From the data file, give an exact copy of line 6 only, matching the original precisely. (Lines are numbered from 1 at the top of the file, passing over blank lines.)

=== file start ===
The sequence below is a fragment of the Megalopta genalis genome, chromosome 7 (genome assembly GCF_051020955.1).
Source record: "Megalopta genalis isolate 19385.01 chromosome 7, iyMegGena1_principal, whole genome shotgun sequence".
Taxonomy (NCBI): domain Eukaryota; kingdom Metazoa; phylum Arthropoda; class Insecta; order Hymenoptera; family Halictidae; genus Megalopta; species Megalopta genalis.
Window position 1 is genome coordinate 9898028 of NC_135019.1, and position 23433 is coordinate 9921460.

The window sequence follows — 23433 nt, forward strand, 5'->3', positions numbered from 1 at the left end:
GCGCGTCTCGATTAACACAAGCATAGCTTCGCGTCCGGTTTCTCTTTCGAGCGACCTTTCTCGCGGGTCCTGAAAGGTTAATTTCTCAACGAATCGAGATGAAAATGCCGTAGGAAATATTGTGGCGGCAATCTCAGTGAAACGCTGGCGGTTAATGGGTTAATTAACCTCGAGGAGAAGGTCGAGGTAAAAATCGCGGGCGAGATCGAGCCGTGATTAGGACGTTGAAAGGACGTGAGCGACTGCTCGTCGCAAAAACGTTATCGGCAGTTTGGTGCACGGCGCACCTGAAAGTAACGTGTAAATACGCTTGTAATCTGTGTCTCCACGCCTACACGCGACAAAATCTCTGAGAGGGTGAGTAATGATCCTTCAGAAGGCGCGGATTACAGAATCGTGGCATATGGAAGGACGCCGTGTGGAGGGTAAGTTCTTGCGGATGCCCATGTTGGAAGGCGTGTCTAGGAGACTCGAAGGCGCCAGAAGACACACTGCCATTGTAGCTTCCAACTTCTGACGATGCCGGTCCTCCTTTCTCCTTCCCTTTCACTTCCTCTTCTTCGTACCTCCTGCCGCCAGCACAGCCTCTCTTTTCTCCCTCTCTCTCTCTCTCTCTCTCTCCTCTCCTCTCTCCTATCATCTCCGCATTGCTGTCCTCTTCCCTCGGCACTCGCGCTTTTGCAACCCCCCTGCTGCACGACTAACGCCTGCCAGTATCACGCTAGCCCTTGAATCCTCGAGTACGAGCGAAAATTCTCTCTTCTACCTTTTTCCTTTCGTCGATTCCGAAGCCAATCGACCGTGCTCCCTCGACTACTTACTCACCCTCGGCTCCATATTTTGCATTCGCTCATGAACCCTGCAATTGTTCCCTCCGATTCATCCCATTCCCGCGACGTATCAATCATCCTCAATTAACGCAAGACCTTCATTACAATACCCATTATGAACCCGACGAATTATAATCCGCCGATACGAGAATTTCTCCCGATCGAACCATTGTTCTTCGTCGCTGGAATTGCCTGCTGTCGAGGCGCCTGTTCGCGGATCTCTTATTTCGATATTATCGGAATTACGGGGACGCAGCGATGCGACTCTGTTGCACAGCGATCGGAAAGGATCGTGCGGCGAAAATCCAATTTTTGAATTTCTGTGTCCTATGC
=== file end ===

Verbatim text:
GCGCGTCTCGATTAACACAAGCATAGCTTCGCGTCCGGTTTCTCTTTCGAGCGACCTTTCTCGCGGGTCCTGAAAGGTTAATTTCTCAACGAATCGAGATGAAAATGCCGTAGGAAATATTGTGGCGGCAATCTCAGTGAAACGCTGGCGGTTAATGGGTTAATTAACCTCGAGGAGAAGGTCGAGGTAAAAATCGCGGGCGAGATCGAGCCGTGATTAGGACGTTGAAAGGACGTGAGCGACTGCTCGTCGCAAAAACGTTATCGGCAGTTTGGTGCACGGCGCACCTGAAAGTAACGTGTAAATACGCTTGTAATCTGTGTCTCCACGCCTACACGCGACAAAATCTCTGAGAGGGTGAGTAATGATCCTTCAGAAGGCGCGGATTACAGAATCGTGGCATATGGAAGGACGCCGTGTGGAGGGTAAGTTCTTGCGGATGCCCATGTTGGAAGGCGTGTCTAGGAGACTCGAAGGCGCCAGAAGACACACTGCCATTGTAGCTTCCAACTTCTGACGATGCCGGTCCTCCTTTCTCCTTCCCTTTCACTTCCTCTTCTTCGTACCTCCTGCCGCCAGCACAGCCTCTCTTTTCTCCCTCTCTCTCTCTCTCTCTCTCTCCTCTCCTCTCTCCTATCATCTCCGCATTGCTGTCCTCTTCCCTCGGCACTCGCGCTTTTGCAACCCCCCTGCTGCACGACTAACGCCTGCCAGTATCACGCTAGCCCTTGAATCCTCGAGTACGAGCGAAAATTCTCTCTTCTACCTTTTTCCTTTCGTCGATTCCGAAGCCAATCGACCGTGCTCCCTCGACTACTTACTCACCCTCGGCTCCATATTTTGCATTCGCTCATGAACCCTGCAATTGTTCCCTCCGATTCATCCCATTCCCGCGACGTATCAATCATCCTCAATTAACGCAAGACCTTCATTACAATACCCATTATGAACCCGACGAATTATAATCCGCCGATACGAGAATTTCTCCCGATCGAACCATTGTTCTTCGTCGCTGGAATTGCCTGCTGTCGAGGCGCCTGTTCGCGGATCTCTTATTTCGATATTATCGGAATTACGGGGACGCAGCGATGCGACTCTGTTGCACAGCGATCGGAAAGGATCGTGCGGCGAAAATCCAATTTTTGAATTTCTGTGTCCTATGC